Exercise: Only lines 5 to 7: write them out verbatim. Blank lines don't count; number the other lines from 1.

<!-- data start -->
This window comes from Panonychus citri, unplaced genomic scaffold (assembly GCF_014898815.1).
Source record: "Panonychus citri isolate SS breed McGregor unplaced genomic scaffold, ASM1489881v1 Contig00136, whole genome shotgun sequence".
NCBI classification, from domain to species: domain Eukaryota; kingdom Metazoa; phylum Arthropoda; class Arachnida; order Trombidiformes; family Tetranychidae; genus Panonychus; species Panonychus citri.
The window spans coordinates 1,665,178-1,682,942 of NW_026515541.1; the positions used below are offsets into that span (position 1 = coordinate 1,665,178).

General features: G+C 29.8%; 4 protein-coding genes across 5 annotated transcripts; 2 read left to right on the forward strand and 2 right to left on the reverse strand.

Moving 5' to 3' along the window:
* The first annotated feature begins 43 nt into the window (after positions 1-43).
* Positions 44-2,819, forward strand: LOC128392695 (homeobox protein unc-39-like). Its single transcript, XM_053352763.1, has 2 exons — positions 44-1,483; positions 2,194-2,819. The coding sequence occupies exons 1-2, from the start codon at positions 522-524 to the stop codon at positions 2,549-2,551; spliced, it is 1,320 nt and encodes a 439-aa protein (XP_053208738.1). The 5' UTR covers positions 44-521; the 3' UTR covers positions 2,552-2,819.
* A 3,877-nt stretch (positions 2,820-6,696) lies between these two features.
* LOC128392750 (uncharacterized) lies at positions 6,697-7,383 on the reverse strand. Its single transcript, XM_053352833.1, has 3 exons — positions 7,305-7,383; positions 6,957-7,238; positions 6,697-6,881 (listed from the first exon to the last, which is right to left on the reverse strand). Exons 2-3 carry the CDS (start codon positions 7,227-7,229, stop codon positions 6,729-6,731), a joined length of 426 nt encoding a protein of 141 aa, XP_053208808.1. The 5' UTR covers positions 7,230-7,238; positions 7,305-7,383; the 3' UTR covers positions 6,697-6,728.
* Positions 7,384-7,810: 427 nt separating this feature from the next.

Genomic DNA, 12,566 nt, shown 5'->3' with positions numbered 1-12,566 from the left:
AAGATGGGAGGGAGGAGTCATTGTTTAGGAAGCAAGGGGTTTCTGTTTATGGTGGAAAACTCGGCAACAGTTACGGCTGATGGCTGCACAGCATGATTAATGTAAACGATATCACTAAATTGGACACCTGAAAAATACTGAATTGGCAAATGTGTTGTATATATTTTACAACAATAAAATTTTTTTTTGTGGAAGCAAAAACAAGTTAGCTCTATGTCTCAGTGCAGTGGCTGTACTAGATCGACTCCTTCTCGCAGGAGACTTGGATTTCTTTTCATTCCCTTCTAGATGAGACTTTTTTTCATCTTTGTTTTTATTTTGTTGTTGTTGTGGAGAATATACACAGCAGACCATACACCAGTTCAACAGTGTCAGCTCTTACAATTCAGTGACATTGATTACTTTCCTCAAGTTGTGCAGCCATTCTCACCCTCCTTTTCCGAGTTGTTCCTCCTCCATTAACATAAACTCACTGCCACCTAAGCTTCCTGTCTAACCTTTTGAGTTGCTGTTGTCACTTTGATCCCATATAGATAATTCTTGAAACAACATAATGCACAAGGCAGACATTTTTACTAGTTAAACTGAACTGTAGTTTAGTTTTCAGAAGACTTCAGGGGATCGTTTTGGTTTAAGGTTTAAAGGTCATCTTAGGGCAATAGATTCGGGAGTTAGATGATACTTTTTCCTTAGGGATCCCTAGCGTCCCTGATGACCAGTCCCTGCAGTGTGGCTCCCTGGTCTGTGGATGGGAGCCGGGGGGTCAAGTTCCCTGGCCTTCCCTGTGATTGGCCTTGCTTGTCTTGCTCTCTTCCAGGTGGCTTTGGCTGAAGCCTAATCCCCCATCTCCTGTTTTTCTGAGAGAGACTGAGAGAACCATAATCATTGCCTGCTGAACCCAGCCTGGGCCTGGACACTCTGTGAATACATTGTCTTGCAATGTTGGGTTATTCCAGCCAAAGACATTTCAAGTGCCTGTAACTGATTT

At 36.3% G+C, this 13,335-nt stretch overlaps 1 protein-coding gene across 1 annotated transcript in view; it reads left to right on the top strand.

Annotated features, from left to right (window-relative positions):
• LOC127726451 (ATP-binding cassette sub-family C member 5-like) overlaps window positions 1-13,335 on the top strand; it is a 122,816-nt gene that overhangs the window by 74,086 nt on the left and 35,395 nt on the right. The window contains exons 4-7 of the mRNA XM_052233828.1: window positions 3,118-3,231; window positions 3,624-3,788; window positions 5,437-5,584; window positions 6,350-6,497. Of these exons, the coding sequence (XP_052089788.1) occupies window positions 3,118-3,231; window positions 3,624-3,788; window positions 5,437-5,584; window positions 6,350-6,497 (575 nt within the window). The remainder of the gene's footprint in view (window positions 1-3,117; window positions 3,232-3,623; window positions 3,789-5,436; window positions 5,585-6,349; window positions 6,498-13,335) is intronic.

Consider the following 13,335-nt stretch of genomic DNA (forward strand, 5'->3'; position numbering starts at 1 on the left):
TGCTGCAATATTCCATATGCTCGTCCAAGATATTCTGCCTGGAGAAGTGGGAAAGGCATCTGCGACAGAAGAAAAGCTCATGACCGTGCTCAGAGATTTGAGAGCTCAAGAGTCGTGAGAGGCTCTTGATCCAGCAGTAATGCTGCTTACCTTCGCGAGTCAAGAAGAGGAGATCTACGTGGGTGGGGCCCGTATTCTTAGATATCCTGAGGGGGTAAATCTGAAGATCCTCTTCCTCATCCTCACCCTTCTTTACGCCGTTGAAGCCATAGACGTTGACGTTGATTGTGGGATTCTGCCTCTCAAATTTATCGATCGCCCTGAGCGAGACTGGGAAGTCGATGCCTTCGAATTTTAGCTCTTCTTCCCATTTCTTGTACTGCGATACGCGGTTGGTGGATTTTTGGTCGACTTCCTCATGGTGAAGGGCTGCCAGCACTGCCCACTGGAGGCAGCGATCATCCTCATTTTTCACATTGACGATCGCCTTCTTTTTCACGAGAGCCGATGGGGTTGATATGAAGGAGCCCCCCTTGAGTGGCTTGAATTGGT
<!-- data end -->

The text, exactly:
General features: G+C 29.8%; 4 protein-coding genes across 5 annotated transcripts; 2 read left to right on the forward strand and 2 right to left on the reverse strand.

Moving 5' to 3' along the window:
* The first annotated feature begins 43 nt into the window (after positions 1-43).